Having said that, clearly some of these acronyms might be important in considering law enforcement issues. The FBI isn’t denying that “leetspeak,” or “leet” for short, is popular among hackers, and seeing the Internet slang term of HCDAJFU (“he could do a job for us”) even though only tweeted 25 times in Twitter’s history, does lead one to wonder exactly what kind of “job” the user is talking about.
Invading Privacy or Catching up with Technology?
Perhaps more important than whether or not this guide is an accurate reflection of Internet slang and communication is whether it is a step in the right direction or a further invasion of privacy. While much of this may seem humorous, and many are taking a tongue-in-cheek approach to their response, considering last Wednesday’s post about the American Bar Association allowing judges and lawyers to access social media sites when choosing jury members, many are concerned about a proverbial wolf in sheep’s clothing.
However, it’s impossible to ignore the fact that the law and law enforcement agencies are still behind the times when it comes to the changing technological world. A considerable amount of crime takes places online, and at this point, no one is exactly sure how to handle such activity.
This lack of protocol is often to the detriment of victims and even sometimes the “perpetrator.” For example, in Australia, youths who have been caught in “sexting” incidents are being listed with other sex offenders, a list they may be stuck on for up to eight years. In the United States, we have our own issues. In regards to “sexting,” some states have decriminalized the consensual exchange of “sexts” between teenagers unless the pictures are forwarded to others without consent.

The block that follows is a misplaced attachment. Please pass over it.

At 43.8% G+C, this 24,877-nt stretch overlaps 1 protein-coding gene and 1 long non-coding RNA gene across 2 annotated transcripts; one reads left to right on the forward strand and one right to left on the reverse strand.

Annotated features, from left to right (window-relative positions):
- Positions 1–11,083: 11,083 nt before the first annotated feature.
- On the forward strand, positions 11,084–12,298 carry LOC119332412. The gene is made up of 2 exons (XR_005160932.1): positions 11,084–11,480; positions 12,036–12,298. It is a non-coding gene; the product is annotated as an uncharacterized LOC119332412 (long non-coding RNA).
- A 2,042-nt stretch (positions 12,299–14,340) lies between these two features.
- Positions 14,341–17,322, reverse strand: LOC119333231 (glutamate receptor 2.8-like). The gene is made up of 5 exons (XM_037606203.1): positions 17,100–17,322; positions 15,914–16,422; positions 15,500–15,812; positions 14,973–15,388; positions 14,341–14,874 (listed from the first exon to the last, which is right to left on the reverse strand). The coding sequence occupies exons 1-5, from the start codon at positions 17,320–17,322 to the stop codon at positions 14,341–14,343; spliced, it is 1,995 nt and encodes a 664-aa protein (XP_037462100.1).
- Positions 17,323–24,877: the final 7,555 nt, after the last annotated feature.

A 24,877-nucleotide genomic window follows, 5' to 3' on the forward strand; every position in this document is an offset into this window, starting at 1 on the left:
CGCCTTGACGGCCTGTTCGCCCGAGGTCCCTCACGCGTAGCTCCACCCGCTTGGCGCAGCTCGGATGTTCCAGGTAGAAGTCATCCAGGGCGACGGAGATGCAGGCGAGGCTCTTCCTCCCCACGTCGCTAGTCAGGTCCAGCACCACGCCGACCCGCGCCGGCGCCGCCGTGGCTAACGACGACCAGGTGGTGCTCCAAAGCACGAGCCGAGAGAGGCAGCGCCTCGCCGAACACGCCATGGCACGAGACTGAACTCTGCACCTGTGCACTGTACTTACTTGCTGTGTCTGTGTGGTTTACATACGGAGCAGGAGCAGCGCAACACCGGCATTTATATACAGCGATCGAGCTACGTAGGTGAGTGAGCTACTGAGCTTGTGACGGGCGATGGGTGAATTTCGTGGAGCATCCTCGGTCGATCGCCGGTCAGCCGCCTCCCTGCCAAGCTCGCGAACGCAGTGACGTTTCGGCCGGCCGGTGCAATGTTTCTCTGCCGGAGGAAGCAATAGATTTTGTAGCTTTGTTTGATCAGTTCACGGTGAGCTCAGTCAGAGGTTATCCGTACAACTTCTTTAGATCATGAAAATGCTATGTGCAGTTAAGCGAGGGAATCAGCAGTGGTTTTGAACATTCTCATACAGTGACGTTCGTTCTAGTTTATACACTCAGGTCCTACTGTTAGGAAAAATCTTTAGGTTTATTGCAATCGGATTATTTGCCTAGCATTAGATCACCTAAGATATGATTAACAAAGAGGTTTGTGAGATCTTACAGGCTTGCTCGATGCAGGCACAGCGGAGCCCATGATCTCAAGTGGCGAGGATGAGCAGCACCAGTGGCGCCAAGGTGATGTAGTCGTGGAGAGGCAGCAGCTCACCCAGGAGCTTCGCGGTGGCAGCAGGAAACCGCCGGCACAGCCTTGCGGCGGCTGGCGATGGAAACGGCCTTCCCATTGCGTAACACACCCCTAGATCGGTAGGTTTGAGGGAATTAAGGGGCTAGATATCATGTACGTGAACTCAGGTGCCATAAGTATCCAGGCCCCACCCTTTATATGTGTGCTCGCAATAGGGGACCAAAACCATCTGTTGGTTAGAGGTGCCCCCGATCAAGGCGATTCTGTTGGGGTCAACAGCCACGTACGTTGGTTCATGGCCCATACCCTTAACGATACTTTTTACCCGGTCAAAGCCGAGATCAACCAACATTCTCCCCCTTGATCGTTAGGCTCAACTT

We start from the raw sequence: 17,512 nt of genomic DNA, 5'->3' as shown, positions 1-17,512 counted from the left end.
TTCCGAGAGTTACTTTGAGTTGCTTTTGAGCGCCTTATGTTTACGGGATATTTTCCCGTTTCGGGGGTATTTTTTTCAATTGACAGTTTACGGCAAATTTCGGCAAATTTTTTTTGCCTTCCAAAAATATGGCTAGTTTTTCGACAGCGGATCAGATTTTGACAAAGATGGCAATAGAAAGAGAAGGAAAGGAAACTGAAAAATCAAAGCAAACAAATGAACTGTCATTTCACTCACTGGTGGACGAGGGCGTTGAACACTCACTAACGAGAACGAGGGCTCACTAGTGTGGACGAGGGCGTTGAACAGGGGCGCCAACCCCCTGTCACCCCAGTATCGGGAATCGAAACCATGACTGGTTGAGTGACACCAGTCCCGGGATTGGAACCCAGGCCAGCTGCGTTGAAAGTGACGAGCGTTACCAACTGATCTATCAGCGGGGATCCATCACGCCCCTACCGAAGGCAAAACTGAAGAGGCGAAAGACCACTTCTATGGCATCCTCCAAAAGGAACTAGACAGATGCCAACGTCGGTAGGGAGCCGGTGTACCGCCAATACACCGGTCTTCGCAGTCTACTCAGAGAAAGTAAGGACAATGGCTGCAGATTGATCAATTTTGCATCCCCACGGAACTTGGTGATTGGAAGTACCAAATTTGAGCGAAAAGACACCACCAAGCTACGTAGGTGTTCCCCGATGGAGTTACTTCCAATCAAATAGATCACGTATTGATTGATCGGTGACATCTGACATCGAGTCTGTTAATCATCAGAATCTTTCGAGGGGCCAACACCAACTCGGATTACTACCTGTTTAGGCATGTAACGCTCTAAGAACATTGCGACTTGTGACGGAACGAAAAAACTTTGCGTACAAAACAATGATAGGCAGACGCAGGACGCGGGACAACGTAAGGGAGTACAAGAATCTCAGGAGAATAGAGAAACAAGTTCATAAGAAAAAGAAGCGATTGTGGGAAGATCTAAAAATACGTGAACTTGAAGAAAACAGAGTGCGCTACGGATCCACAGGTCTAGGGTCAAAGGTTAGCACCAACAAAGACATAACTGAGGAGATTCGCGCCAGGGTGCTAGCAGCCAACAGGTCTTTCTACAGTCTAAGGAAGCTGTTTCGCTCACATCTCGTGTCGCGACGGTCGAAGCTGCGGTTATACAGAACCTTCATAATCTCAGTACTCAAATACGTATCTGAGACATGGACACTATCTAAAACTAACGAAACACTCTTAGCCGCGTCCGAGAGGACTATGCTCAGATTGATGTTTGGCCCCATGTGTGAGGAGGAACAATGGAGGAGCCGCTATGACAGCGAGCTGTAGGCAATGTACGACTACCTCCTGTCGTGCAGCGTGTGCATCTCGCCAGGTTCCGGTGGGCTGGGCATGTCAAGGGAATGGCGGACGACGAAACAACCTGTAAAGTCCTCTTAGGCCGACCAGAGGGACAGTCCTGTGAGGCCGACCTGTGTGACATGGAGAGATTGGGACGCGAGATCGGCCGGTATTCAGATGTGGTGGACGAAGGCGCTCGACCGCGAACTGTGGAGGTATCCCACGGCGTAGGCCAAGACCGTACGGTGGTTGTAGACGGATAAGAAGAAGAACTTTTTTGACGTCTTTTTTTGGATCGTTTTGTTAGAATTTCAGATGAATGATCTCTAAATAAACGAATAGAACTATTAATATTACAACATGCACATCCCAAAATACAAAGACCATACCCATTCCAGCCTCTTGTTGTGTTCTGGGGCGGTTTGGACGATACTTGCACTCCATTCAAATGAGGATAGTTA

Understanding the use of Internet slang such as DITYID might also be useful in preventing tragedies. Depression can often lead to suicide or worse in the case of adolescents looking to get back at those whom they perceive as persecutors. Yet when it comes to searching for evidence or clues, the law is unclear on accessing this type of information. Recently a Virginia father tried to access his son’s Facebook account after the boy committed suicide to find clues to his son’s death, but he was denied on account of the fact that the boy had a password-protected electronic account created as part of a legal contract with the social media site. Even though the boy was a minor, according to a 1986 federal law, companies are prohibited from sharing such information, even if stipulated in the account holder’s last will and testament.
The examples go on. Whether it is the U.S. Supreme Court considering how seriously to take threats and violent images posted on Facebook or lawyers trying to figure out how to handle “digital assets” (information we create or that is created about us and stored in digital form) in the case of account holder death, many grey areas still exist in regards to our increasingly online existence.
If understanding that TTYL translates into “talk to you later” means that the government can increase the safety of adults or children without invading their privacy, perhaps the FBI’s Internet slang glossary is a step in the right direction.